Confidentiality agreements can also make patients think twice before talking about P.A.H. even with friends — let alone on social media, an important forum for sharing such information, said Dr. Rita Redberg, a cardiologist at the University of California, San Francisco, who studies the regulatory process for medical devices.
A Supermodel Sues
In 2021, Ms. Evangelista, one of the most recognizable supermodels of the 1980s and ’90s, said she had gone into a long seclusion after developing P.A.H. She sued Zeltiq and announced last summer that she had settled with the company. Ms. Evangelista declined to comment for this article.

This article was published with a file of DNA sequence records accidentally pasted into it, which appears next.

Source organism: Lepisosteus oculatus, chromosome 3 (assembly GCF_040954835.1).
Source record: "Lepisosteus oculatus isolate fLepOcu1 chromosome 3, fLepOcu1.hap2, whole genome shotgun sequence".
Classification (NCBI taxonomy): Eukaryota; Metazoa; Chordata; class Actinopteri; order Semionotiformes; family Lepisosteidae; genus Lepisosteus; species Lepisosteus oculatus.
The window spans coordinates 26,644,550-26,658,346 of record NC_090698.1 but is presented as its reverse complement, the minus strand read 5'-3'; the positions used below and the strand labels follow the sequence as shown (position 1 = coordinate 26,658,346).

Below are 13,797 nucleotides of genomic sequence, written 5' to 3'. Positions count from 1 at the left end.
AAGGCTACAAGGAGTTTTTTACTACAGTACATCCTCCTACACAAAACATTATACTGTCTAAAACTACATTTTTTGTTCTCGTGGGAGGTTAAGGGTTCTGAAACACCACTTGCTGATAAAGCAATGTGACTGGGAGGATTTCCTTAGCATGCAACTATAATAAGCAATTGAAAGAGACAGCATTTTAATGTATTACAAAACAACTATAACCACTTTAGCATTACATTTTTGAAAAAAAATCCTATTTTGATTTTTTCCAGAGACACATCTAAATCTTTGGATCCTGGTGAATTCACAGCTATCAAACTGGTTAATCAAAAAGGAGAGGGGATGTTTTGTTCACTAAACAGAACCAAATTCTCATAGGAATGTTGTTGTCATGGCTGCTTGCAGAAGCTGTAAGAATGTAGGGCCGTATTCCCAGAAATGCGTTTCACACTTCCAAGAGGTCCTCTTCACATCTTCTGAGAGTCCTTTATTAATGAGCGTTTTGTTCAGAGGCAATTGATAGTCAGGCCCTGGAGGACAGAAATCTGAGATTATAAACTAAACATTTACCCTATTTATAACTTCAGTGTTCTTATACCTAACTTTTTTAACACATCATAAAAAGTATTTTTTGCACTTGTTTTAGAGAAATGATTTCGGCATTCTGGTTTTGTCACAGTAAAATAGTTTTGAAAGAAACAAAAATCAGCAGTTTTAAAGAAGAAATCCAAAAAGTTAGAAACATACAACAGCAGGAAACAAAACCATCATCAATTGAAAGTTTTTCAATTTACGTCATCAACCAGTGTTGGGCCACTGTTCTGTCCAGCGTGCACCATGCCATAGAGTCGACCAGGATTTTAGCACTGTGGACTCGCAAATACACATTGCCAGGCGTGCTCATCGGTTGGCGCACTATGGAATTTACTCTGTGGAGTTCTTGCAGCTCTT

The year she went public, the F.D.A. received over 1,100 reports of adverse events from CoolSculpting treatments — more than in the entire previous decade. Last year, the agency received more than 1,900. A majority of all the reports refer to hyperplasia.
Ms. Kinard said the spike, which she believes can be attributed in part to Ms. Evangelista, is “alarming because the device has been around for many years.”
Ms. D’Addario, who reported her condition to the F.D.A., said that before she knew what P.A.H. was, she would work out constantly, trying to lose the fat that had emerged after CoolSculpting. Now, years later, she said, she understands that it was not her fault.
But the “mental trauma” from the mysterious ways her body became deformed, and the months of not knowing what was happening, remain with her, she said: “I’m struggling now to this day. Probably worse.”
Christina Jewett and Valeriya Safronova contributed reporting.
Research was contributed by Sheelagh McNeill, Kitty Bennett, Alain Delaquérière, Kirsten Noyes and Jack Begg.